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Against Self-Driving Cars

Instead of spending billions developing driverless cars we should be building sustainable people-centered transportation.

An Uber self-driving car drives down 5th Street on March 28, 2017 in San Francisco, California. Justin Sullivan / Getty

Uber lost its license to operate in London last week. Transport for London determined that the ride-sharing company hadn’t done enough to tackle fraud on its platform, including fraud committed by drivers who had managed to game Uber’s system, driving under false identities after they had been dismissed or suspended.

It’s distressing news for Uber executives already under pressure to boost the company’s sagging share price. But Uber has a plan. It’s going to get rid of its drivers altogether and run its business through a fleet of self-driving cars.

The plan to eliminate drivers isn’t exactly new. Former CEO Travis Kalanick promised back in 2015 that the company would operate an entirely driverless fleet by 2030. Kalanick was sidelined in Uber’s quest for respectability but his dream lives on. In 2018, the company spent $475 million on autonomous fleet development.

Uber is not alone. There is a veritable frenzy among automotive assemblers and tech companies to create and deploy a viable commercial self-driving car, particularly in California, which has more than sixty companies testing driverless vehicles. The battle lines in the war for driverless supremacy are not drawn between automotive assemblers and tech companies, however. Instead, tech companies and auto giants are teaming up.

Waymo, Google’s self-driving car division, buys cars from Jaguar Land Rover and Chrysler. Apple and Uber have both purchased autonomous vehicle start-ups and Uber is working with Volvo. Honda has attached itself to Cruise, General Motor’s driverless division, while Ford and Amazon are working out a partnership. Huawei is providing the AI muscle for a number of joint ventures, while Hyundai has invested in roughly twenty companies working on autonomous driving, some of which are direct rivals of Uber. Behind the scenes, SoftBank, through it’s Saudi-backed $100 billion Vision Fund, has dumped billions into autonomous technology development at Toyota, General Motors, and Uber.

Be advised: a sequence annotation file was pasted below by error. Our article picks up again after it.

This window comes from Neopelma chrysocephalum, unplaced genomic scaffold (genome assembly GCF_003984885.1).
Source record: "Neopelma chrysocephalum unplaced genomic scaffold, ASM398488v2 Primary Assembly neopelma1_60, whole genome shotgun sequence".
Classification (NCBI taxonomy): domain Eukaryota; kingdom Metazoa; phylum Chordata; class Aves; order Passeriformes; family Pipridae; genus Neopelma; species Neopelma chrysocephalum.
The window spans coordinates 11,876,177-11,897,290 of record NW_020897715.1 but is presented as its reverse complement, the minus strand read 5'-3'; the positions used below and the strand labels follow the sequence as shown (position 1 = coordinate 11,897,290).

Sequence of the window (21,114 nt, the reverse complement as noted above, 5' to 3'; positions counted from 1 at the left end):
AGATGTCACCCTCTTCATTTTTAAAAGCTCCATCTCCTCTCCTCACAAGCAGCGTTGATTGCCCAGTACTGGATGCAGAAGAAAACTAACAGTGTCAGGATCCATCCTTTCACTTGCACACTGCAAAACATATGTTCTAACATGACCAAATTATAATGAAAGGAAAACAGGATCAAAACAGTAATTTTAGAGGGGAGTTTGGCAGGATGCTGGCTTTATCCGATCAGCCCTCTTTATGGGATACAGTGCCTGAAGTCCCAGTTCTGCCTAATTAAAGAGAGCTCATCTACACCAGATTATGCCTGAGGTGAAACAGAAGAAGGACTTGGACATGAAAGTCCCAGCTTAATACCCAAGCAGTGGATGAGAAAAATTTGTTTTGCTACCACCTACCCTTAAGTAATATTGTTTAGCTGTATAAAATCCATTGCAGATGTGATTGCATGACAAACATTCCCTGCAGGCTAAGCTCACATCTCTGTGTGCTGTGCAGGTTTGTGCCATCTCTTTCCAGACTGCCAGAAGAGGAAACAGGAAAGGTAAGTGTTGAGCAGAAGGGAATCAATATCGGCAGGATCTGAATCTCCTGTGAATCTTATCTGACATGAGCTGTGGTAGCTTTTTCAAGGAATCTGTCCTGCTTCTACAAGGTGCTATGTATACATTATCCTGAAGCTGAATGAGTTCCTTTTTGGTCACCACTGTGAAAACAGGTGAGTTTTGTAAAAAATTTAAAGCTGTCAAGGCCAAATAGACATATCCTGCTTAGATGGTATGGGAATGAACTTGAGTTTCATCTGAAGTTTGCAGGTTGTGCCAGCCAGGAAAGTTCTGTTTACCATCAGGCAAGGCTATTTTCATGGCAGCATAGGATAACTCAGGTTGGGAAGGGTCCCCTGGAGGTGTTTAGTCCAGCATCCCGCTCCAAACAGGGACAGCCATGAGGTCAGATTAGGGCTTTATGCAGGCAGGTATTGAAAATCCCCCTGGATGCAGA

These partnerships are not quite equal. Whoever creates and controls the information and communications technology that directs these driverless cars (at this point the tech companies rather than the assemblers) will take home the lion’s share of profits. Nor do all of these companies share the same vision for a driverless world. Right now there are two main motivating stories at work in the drive for autonomous vehicles.

The first is a story about safety. Over a million people are killed by cars every year, and experts say nine out of ten of these accidents are caused by human error. Speed demons causing mayhem in school zones, elderly people in denial about their diminishing reflexes, idiots getting behind the wheel when they’re three sheets to the wind: self-driving car advocates say the solution is to take humans out of the equation.

“To the extent we can demonstrate that we’re driving more safely than the average human then,” Dan Ammann, head of Cruise, told the Financial Times, “by definition, every time we deploy one of our cars on the road we’re making the world slightly safer.”

Experts say that autonomous vehicles — equipped with lidar sensors, high-definition maps combined with GPS, and artificial neural networks — will finally make driving safe.

The second story extols the efficiency of autonomous vehicles. Nine out of ten American households own a car, yet these cars are idle most of the time. Driverless-car advocates say this is a wasted asset. Instead of letting our cars sit in the driveway or on the street they could be out making money for us as driverless taxis.

Tesla boss Elon Musk, for example, promises that his company’s cars will be fully autonomous by the end of 2019 and by the end of 2020 be positioned to participate in Tesla’s driverless taxi service. In a win-win, Tesla owners will send their cars out each day to work as taxis while the company gets a healthy cut of the fares.

The efficiency story is often melded with a sustainability story. Autonomous cars, it is imagined, will all be electric and people will share them, thus reducing the overall number of cars on the road.

These narratives are repeated over and over, by corporate executives, city planners, transportation experts, and tech journalists. Autonomous cars are just around the corner, we’re told, which is great because apparently, we’ve always wanted them. And even if we didn’t, they’re coming anyway, so we need to redesign our cities and roads to accommodate them.

The stories we tell about self-driving cars, however, don’t hold up.